CJNM - Vol.4. No.5 - News

World Humanitarian Summit

An initiative of UN Secretary-General Ban Ki-moon, managed by UN OCHA, the first World Humanitarian Summit will be held in Istanbul on 23 and 24 May 2016.

What’s the World Humanitarian Summit (WHS)? It’s a global call to action and has three main goals:
  1. Reaffirm the UN System’s commitment to humanity and humanitarian principles.
  2. Initiate actions and commitments, which enable countries and communities to prepare for and respond to crises and be more resilient to shocks.
  3. Share best practices, which help save lives around the world, placing affected people at the center of humanitarian action and alleviating suffering.
Why now this 1st WHS? The world is at a critical juncture. We are witnessing the highest level of human suffering since the Second World War. Nearly 60 million people, half of them children, have been forced from their homes due to conflict and violence. The human and economic cost of disasters caused by natural hazards is also escalating. In the last two decades, 218 million people each year were affected by disasters & at an annual cost to the global economy, that now exceeds $300 billion. And yet never before has humanitarian action delivered so much for so many vulnerable people around the world. But, unless more effective ways to address their suffering are adopted, we cannot aspire to a world of peace, security and sustainable development where no one is left behind. Decisive, collective action is needed to uphold our shared responsibility to save lives and enable people to live lives of dignity. Click here for the entire article . . .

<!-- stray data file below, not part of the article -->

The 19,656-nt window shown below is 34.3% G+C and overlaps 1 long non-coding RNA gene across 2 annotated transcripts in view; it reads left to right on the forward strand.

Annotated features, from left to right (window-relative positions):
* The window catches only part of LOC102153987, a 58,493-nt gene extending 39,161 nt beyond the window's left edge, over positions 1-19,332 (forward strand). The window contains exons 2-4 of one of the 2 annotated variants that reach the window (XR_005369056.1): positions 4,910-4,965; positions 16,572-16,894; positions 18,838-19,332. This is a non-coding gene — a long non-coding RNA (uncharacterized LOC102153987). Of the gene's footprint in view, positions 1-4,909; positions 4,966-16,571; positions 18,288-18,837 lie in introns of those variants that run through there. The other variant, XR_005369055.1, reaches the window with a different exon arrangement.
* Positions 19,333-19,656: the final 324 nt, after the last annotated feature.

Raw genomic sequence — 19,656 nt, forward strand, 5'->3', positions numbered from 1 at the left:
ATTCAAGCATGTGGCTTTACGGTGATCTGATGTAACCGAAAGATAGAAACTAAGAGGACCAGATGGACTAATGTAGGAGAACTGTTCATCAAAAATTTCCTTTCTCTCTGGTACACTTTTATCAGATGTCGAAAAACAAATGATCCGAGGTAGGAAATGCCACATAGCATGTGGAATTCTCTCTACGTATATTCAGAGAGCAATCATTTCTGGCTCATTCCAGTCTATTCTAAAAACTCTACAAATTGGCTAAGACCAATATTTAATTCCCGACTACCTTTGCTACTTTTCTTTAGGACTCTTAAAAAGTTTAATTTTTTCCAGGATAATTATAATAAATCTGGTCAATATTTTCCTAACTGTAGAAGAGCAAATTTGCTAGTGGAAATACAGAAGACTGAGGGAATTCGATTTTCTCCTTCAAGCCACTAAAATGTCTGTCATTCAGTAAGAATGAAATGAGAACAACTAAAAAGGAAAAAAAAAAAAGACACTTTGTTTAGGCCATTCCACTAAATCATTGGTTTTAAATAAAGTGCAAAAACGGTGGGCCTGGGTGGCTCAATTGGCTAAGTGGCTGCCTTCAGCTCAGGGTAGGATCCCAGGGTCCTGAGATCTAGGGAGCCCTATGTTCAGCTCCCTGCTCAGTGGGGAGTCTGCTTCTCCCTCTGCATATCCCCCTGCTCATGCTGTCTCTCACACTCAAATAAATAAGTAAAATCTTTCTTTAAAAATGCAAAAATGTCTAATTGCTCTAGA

The "protection of the churches in Islam"